Many a young soldier joined up from central Alberta, some came back, but others did not. The community of Red Deer felt the responsibility to commemorate these brave soldiers and their sacrifice; a memorial was then commissioned after the First World War. The Cenotaph was unveiled September 14, 1922, and remains standing in its original location in the middle of Red Deer’s busiest street (Ross Street) as a reminder to all who pass by. The Cenotaph was re-dedicated in 1949 in remembrance of those who served in the Second World War, and again in 1988, a plaque was also added to honour those who served in the Korean War. The area around the Cenotaph, known as Veterans Park, is now a well-loved gathering place in the heart of our city.
The Red Deer Armoury
You may be surprised to learn that there is a long history attached to the Red Deer Public Library’s, Children & Teen collections section. The building was initially built in 1914, to house the 35th Central Alberta Horse Regiment. As horses were used less and less in the war it was later changed to the 187th Battalion headquarters. Preseeding this stretch of local history, the building was then used as a recruitment and training centre, until the City of Red Deer purchased the building in 1961 and converted it into Fire Hall No. 1 for the next 30 years.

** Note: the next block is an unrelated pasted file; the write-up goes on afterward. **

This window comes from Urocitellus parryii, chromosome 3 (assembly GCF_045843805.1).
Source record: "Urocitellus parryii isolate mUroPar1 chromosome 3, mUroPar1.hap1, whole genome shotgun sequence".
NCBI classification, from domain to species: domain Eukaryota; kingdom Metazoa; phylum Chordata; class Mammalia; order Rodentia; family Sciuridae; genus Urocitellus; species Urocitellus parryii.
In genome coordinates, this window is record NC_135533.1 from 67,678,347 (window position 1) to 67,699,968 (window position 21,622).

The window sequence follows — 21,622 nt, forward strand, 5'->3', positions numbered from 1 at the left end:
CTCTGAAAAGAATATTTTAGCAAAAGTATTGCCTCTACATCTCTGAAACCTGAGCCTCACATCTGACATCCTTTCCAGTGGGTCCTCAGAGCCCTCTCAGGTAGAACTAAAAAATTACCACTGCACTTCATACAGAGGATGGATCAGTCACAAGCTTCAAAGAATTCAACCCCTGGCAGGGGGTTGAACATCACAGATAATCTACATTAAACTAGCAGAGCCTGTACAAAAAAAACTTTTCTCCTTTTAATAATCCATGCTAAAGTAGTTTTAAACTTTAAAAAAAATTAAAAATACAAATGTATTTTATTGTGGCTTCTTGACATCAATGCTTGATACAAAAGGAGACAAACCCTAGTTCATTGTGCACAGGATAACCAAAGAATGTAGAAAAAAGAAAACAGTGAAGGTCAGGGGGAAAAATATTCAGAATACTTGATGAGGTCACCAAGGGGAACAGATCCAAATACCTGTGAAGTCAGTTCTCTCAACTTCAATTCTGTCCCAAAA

November 11 is Remembrance Day, take a moment and remember. Watch online at The National Remembrance Day Ceremony in Ottawa live on Facebook Wednesday, November 11, beginning at 8:45 am Mountain Standard Time.
Photo Credit: Red Deer Archives – Remembrance Day Service, November 11, 1954
Share this Post